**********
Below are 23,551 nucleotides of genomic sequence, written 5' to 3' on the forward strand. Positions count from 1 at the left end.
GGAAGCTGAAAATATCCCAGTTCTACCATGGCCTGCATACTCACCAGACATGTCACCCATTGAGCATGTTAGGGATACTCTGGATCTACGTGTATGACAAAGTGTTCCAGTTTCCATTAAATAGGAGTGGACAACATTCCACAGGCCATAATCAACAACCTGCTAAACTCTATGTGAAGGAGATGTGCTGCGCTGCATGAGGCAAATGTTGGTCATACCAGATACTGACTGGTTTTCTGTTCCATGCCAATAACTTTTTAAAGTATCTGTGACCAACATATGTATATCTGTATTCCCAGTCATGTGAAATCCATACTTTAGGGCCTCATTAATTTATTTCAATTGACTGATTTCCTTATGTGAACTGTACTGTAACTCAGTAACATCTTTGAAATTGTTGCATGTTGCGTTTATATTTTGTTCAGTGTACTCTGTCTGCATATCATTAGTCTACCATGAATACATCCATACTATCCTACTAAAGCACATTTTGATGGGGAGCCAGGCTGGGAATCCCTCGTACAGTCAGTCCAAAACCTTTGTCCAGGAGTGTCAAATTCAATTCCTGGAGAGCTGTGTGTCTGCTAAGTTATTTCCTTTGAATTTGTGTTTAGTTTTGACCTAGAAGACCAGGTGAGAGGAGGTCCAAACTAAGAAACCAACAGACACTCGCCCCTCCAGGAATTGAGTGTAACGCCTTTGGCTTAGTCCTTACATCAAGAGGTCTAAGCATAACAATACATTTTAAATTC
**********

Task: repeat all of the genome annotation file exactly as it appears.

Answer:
Below are 23,551 nucleotides of genomic sequence, written 5' to 3' on the forward strand. Positions count from 1 at the left end.
GGAAGCTGAAAATATCCCAGTTCTACCATGGCCTGCATACTCACCAGACATGTCACCCATTGAGCATGTTAGGGATACTCTGGATCTACGTGTATGACAAAGTGTTCCAGTTTCCATTAAATAGGAGTGGACAACATTCCACAGGCCATAATCAACAACCTGCTAAACTCTATGTGAAGGAGATGTGCTGCGCTGCATGAGGCAAATGTTGGTCATACCAGATACTGACTGGTTTTCTGTTCCATGCCAATAACTTTTTAAAGTATCTGTGACCAACATATGTATATCTGTATTCCCAGTCATGTGAAATCCATACTTTAGGGCCTCATTAATTTATTTCAATTGACTGATTTCCTTATGTGAACTGTACTGTAACTCAGTAACATCTTTGAAATTGTTGCATGTTGCGTTTATATTTTGTTCAGTGTACTCTGTCTGCATATCATTAGTCTACCATGAATACATCCATACTATCCTACTAAAGCACATTTTGATGGGGAGCCAGGCTGGGAATCCCTCGTACAGTCAGTCCAAAACCTTTGTCCAGGAGTGTCAAATTCAATTCCTGGAGAGCTGTGTGTCTGCTAAGTTATTTCCTTTGAATTTGTGTTTAGTTTTGACCTAGAAGACCAGGTGAGAGGAGGTCCAAACTAAGAAACCAACAGACACTCGCCCCTCCAGGAATTGAGTGTAACGCCTTTGGCTTAGTCCTTACATCAAGAGGTCTAAGCATAACAATACATTTTAAATTC